|Bruce Springsteen, Barry Gibb.|
Writing this while waiting for my cab to take me to Auckland airport en-route to LA, here are some thoughts solidifying the links between the Bee Gees and Bruce Springsteen. At the Hollywood Bowl on Wednesday I’ll be seeing the final date of Barry Gibb’s acclaimed Mythology tour – a two and half hour concert where all but one song is written by the Gibb brothers.
The non-Gibb entry? Bruce Springsteen’s I’m On Fire. With Barry deeply moved by Bruce covering Stayin’ Alive in Brisbane earlier in the year (and again at least once on his current US tour), he promised to repay the favour. Bruce has gotten into the endearing habit of covering material relevant to the city he’s in as his show opener and as such, Australia and New Zealand were treated to Brucified versions of songs not just by the Bee Gees, but so too Lorde (NZ), INXS and AC/DC.
Most Bruce fans reacted positively to the slightly rough, Bobby Womack Across 110th St-esque reworking of arguably the most famous Gibb song. A small number thought it incongruous mixing the one-time saviour/future of rock ‘n’ roll with the kings of disco, but those people underestimate the enormity and breadth of both artists’ catalogues. Considering both Bruce and Barry are at the upper-tier of songwriting greatness, I saw nothing strange about it.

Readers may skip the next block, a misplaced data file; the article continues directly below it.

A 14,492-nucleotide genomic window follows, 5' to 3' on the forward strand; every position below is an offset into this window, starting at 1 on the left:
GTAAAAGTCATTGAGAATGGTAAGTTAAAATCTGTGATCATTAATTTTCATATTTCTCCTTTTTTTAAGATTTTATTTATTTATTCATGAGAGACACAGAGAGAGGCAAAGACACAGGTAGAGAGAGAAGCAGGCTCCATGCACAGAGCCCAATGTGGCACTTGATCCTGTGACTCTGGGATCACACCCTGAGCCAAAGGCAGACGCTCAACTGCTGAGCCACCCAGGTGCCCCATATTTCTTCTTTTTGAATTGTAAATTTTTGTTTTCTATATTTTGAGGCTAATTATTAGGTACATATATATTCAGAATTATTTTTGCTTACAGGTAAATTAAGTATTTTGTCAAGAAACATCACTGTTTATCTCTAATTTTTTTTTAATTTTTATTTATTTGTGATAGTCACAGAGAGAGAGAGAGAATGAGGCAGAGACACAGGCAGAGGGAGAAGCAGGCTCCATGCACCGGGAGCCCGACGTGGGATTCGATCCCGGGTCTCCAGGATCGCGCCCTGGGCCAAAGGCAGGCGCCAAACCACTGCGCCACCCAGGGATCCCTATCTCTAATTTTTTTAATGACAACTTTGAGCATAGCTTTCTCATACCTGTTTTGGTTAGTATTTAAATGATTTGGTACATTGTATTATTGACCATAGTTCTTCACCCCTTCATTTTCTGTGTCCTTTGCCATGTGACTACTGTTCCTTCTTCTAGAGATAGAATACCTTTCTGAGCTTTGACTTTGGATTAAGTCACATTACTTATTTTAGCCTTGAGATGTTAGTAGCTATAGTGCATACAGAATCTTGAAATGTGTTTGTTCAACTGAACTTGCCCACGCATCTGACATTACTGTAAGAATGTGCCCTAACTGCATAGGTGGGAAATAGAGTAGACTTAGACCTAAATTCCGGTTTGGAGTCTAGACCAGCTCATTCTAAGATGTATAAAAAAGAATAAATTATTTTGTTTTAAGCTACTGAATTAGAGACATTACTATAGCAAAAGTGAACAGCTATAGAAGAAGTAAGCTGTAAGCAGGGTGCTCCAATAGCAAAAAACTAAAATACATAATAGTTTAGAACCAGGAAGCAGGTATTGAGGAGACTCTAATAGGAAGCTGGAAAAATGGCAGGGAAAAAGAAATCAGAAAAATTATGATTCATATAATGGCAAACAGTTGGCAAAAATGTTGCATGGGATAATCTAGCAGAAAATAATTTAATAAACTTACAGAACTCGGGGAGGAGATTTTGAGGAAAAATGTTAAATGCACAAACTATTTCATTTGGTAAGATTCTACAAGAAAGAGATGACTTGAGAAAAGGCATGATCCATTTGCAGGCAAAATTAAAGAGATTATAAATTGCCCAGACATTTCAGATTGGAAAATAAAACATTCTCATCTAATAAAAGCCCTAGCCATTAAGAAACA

So with that in mind, here are three more Bee Gees songs for Bruce to cover followed by another three Bruce songs Barry could give a whirl. Even if for nothing other than sing-alongs in the Gibb or Springsteen backyard. In all reality, even if for nothing other than for me to kill time waiting for a cab. Bear in mind both artists have an unashamed love of the beauty and magic of a strong pop melody, are clear in their appreciation of not only pop, but country, folk and soul and are unafraid to use falsetto. The barely-buried country stylings of I’m On Fire combined with its falsetto ending made it perfect for Barry, though for the fun of it, there are a few others he’d love as well.
In my mind, the place where Barry and Bruce meet closest musically is in the prettiness of their melodies. Bruce might be known as a rocker, but many of his songs, particularly when stripped down to just a piano, are inherently pretty. Perhaps close genre analysis between Bruce and Barry reveals a meeting point in the more acoustic guitar based songs with country or soul music leanings, but it is the aesthetics of their melodies that I feel is the biggest unifier.
For those who don’t know the extent of the Gibbs frequent country music forays, note early albums like Odessa and Cucumber Castle, not to mention songs like Rest Your Love On Me (a country #1 hit covered by Conway Twitty) and most famously Kenny Rogers’ and Dolly Parton’s Islands In The Stream. The Bruce songs chosen all have Gibb-worthy melodies, could be potentially taken in a country / crossover direction and in the case of Sad Eyes, also have falsetto. Like many great songs, Sad Eyes could also quite easily genre-hop from pop to country to soul.
As for Bruce, he could do a similar job as he did on Stayin’ Alive with the Bee Gees 1975 stab at socially conscious rock ‘n’ soul, Wind Of Change. But first he should really dig deep into the Gibb cannon and head back to the 60s with three songs all with elements of folk, country, Americana, soul and blues. Bruce could sing these and you’d believe he’d written them. Starting with Bruce covering the Bee Gees, here are the songs:
Bruce’s Next Three Bee Gees Songs:
Song 1 – Sun In My Morning (1969)
Song 2 – Bury Me Down By The River (1970)
Song 3 – The Change Is Made (1967)
Barry’s Next Three Bruce Songs:
Song 1 – Sad Eyes (1990)
Song 2 – Two Faces (1987)
Song 3 – Secret Garden (1995)